What is the Unicode guidance regarding the use of a BOM as a UTF-8 encoding signature?

Shawn Steele Shawn.Steele at microsoft.com
Fri Jun 5 17:33:23 CDT 2020

I’ve been recommending that people assume documents are UTF-8.  If the UTF-8 decoding fails, then consider falling back to some other codepage.   Pretty much all the other code pages would contain text that would look like unexpected trail bytes, or lead bytes without trail bytes, etc.  One can anecdotally find single-word Latin examples that break the pattern (Nestlé® IIRC), but if you want to think of accuracy in terms of “9s”, then that pretty much has as many nines as you have bytes of input data.

I did find some DBCS CJK text that could look like valid UTF-8, so my “one nine per byte of input” isn’t quite as high there, however for meaningful runs of text it is still reasonably hard to make sensible text in a double byte codepage look like UTF-8.  Note that this “works” partially because the ASCII range of the SBCS/DBCS code pages typically looks like ASCII, as does UTF-8.  If you had a 7 bit codepage data with stateful shift sequences, of course that wouldn’t err in UTF-8.  Fortunately for your scenario source code in 7 bit encodings is very rare nowadays.

Hope that helps,


From: Tom Honermann <tom at honermann.net>
Sent: Freitag, 5. Juni 2020 15:15
To: Shawn Steele <Shawn.Steele at microsoft.com>
Cc: Alisdair Meredith <alisdairm at me.com>; Unicode Mail List <unicode at unicode.org>
Subject: Re: What is the Unicode guidance regarding the use of a BOM as a UTF-8 encoding signature?

On 6/5/20 5:47 PM, Shawn Steele via Unicode wrote:
The modern viewpoint is that the BOM should be discouraged in all contexts.   (Along with you should always be using Unicode encodings, probably UTF-8 or UTF-16).  I’d recommend to anyone encountering ASCII-like data to presume it was UTF-8 unless proven otherwise.

Are you asking because you’re interested in differentiating UTF-8 from UTF-16?  Or UTF-8 from some other legacy non-Unicode encoding?

The latter.  In particular, as a differentiator between shiny new UTF-8 encoded source code files and long-in-the-tooth legacy encoded source code files coexisting (perhaps via transitive package dependencies) within a single project.


Anecdotally, if you can decode data without error in UTF-8, then it’s probably UTF-8.  Sensible sequences in other encodings rarely look like valid UTF-8, though there are a few short examples that can confuse it.


From: Unicode <unicode-bounces at unicode.org><mailto:unicode-bounces at unicode.org> On Behalf Of Tom Honermann via Unicode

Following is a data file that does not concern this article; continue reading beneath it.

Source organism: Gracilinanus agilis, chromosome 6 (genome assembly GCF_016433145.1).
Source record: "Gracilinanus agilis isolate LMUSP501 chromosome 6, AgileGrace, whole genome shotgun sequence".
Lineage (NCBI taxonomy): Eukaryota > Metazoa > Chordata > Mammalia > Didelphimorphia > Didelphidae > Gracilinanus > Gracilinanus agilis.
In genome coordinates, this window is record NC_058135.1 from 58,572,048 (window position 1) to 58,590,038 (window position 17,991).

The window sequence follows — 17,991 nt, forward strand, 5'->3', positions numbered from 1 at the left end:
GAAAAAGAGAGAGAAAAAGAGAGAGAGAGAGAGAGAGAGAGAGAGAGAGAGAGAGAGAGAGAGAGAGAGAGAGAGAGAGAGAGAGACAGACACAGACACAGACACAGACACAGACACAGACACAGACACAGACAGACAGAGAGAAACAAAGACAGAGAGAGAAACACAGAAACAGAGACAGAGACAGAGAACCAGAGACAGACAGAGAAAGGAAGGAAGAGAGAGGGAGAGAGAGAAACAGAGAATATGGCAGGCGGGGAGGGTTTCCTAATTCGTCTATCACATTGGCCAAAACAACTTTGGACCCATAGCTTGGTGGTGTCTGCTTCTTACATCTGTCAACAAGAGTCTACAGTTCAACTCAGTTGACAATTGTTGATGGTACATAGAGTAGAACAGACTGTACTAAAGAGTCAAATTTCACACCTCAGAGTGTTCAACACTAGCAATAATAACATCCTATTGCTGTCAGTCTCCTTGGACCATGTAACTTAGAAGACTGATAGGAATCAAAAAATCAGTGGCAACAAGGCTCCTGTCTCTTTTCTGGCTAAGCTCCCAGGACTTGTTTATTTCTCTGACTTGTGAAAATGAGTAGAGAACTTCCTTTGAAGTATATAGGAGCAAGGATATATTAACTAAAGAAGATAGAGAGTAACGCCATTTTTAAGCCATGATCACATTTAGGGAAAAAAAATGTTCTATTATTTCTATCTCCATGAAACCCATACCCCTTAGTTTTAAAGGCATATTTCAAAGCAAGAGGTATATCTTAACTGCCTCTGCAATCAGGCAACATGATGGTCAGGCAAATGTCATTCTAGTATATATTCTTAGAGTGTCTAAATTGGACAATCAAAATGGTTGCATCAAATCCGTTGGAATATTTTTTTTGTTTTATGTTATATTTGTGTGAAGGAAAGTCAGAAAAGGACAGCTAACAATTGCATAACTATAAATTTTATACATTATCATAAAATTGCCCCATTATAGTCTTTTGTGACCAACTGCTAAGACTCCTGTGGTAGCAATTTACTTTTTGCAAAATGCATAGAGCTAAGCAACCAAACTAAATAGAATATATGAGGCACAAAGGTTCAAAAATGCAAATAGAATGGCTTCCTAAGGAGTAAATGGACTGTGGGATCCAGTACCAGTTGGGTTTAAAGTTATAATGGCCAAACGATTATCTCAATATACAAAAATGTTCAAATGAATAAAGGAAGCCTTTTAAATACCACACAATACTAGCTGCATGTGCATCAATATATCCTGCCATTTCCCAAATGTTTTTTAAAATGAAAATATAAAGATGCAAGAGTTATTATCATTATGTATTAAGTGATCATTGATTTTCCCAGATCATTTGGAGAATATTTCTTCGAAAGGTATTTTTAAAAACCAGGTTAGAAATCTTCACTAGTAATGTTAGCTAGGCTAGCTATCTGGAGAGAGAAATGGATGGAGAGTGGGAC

Sent: Freitag, 5. Juni 2020 13:10
To: unicode at unicode.org<mailto:unicode at unicode.org>
Cc: Alisdair Meredith <alisdairm at me.com><mailto:alisdairm at me.com>
Subject: What is the Unicode guidance regarding the use of a BOM as a UTF-8 encoding signature?

Unicode 13 chapter 2.6 (Encoding Schemes), when discussing byte order, states (emphasis mine):
... Use of a BOM is neither required nor recommended for UTF-8, but may be encountered in contexts where UTF-8 data is converted from other encoding forms that  use  a  BOM  or  where  the  BOM  is  used  as  a  UTF-8  signature.  See  the  “Byte  Order Mark” subsection in Section 23.8, Specials, for more information.
The emphasized statement is unconditional regarding the recommendation, but it isn't clear to me that this recommendation is intended to extend to both presence of a BOM in contexts where the encoding is known to be UTF-8 (where the BOM provides no additional information) and to contexts where the BOM signifies the presence of UTF-8 encoded text (where the BOM does provide additional information).  Is the guidance intended to state that, when possible, use of UTF-8 as an encoding signature is to be avoided in favor of some other mechanism?
The referenced "Byte Order Mark" section in Unicode 13 chapter 23.8 (Specials) contains no similar guidance; it is factual and details some possible consequences of use, but does not apply a judgement.  The discussion of use with other character sets could be read as an endorsement for use of a BOM as an encoding signature.
Likewise, the "UTF-8, UTF-16, UTF-32 & BOM" section in the Unicode FAQ<https://www.unicode.org/faq/utf_bom.html> does not recommend for or against use of a BOM as an encoding signature.  It also can be read as endorsing such usage.
So, my question is, what exactly is the intent of the emphasized statement above?  Is the recommendation intended to be so broadly worded?  Or is it only intended to discourage BOM use in cases where the encoding is known by other means?

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